VIEWS: 0 PAGES: 1 POSTED ON: 1/29/2013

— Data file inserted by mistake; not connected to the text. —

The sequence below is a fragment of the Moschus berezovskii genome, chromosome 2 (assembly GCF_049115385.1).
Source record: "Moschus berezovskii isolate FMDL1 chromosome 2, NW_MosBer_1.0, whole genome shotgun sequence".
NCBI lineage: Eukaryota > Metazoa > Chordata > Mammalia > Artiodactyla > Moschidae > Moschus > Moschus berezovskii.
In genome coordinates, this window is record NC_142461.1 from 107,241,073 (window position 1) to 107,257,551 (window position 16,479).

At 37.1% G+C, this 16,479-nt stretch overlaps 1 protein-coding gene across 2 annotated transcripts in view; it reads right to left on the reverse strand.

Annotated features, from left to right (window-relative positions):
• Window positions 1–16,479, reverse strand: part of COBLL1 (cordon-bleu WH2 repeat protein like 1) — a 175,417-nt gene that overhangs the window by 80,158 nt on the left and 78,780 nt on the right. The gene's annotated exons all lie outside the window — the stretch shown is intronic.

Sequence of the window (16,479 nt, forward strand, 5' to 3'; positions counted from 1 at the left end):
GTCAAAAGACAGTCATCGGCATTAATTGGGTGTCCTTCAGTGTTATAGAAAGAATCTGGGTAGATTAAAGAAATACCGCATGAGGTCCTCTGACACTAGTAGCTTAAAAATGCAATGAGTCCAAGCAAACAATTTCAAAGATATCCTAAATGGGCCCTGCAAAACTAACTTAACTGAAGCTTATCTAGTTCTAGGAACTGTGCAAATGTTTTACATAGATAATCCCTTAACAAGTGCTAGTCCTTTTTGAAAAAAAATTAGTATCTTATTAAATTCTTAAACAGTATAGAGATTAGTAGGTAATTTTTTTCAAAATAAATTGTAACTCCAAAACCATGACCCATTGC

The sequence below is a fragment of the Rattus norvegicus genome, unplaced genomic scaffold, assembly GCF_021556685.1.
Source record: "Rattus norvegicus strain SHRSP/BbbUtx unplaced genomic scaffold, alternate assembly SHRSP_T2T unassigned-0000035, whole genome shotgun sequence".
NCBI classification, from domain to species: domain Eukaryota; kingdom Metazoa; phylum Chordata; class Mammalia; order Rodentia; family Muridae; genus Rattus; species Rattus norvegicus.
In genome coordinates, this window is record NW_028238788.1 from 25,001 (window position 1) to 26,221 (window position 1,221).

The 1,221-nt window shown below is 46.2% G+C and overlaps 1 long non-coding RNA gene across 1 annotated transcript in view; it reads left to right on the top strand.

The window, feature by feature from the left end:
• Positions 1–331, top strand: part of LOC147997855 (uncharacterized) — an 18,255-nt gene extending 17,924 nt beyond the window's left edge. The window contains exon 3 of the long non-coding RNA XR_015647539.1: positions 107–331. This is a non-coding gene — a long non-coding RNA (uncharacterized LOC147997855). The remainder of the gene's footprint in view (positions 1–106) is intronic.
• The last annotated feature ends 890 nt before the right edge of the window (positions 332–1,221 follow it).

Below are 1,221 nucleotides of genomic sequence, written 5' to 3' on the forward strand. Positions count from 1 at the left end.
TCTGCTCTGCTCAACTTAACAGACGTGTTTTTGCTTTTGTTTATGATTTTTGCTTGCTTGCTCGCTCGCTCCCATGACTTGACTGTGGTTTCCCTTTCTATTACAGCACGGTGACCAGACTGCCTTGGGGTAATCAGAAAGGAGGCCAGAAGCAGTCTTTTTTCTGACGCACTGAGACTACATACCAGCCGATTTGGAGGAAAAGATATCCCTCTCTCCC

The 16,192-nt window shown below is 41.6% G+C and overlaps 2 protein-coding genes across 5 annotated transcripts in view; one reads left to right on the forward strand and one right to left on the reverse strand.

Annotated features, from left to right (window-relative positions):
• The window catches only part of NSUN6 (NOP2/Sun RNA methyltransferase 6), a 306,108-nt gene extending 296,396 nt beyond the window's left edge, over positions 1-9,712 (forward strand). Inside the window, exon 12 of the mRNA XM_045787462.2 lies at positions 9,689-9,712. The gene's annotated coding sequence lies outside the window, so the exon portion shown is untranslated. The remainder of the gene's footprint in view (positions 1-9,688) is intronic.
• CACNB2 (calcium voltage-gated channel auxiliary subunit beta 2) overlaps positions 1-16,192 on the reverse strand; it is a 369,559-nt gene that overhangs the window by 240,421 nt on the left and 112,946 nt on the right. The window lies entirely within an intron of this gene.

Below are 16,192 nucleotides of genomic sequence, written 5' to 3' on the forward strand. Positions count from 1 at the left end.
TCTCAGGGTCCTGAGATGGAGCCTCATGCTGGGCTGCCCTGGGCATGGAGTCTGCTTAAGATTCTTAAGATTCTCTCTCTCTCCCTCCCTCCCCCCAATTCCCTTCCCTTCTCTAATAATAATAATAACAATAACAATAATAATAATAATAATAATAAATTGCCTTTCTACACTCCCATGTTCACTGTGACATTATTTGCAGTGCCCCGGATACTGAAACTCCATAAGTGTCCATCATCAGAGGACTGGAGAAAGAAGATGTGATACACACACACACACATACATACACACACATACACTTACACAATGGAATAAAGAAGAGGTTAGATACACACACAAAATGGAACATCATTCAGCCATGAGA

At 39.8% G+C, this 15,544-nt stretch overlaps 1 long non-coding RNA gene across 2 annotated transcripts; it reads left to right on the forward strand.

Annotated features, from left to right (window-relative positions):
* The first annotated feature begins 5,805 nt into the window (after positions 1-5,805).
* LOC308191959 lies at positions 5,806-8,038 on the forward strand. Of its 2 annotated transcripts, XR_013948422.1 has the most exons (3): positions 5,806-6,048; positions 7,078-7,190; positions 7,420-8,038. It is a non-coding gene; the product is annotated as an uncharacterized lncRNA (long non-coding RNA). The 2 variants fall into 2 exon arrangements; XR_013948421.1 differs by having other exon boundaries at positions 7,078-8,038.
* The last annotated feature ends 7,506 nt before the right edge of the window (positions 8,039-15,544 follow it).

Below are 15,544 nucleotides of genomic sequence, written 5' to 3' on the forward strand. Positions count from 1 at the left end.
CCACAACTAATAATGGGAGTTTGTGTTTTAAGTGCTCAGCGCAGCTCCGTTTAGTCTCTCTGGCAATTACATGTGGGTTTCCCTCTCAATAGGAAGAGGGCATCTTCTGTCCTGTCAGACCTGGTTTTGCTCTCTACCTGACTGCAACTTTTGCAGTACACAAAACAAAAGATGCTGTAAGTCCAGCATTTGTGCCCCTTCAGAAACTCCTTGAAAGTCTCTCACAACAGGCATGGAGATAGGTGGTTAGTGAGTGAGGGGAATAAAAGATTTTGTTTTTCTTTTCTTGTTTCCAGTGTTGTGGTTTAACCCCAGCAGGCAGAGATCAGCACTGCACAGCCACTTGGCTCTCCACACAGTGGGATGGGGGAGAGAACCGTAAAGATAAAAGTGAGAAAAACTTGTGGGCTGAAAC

<b>The Manor<b> The most common fief was a land holding called a manor. During the Middle Ages nine families worked on a manor producing food to feed themselves and provide food for a tenth family to do something else. (In the modern United States, the relationship is perhaps 100 to 1 in the other direction.) A typical manor was a great house or castle, surrounded by fields, cottages, pastures, and woodlands. The manor was largely self-sufficient. Surpluses of a few commodities were traded with other manors for commodities in shortage. As the Middle Ages continued and the markets of towns grew, manors became more specialized because they were more efficient at producing only a few commodities. Some manors specialized in cheese, pigs, wine, grain, or vegetables, for example. The lord of the manor (landlord) occupied the manor house or castle with his family, servants, and retainers. Retainers were usually knights and professional soldiers on hand to provide defense and be ready to fulfill any feudal military obligations to a senior lord. The larger the manor, the greater the number of retainers. The population of a manor consisted mainly of peasants (nonnoble and nonprofessional). The farmhands were mostly serfs who spent up to half of their week working the lord's lands in return for his protection. Each serf family owned several rows in each of the manor's fields from which it obtained a living. Serfs were not slaves, but they were not free either. They could not marry, change jobs, or leave the manor without the lord's permission. But a serf had some rights, unlike a slave. His position was hereditary and passed down in his family. His land could not be taken so long as he fulfilled his obligations. While the relationship between vassal and lord seems comparable to serf and landlord, a clear distinction was made in the Middle Ages between an honorable contract to provide military service versus mere manual labor. Farming technology gradually changed the lives of serfs as the Middle Ages progressed. Food production increased and surpluses were sold, providing serfs with the money to buy their freedom. By the end of the period, there were few serfs in western Europe.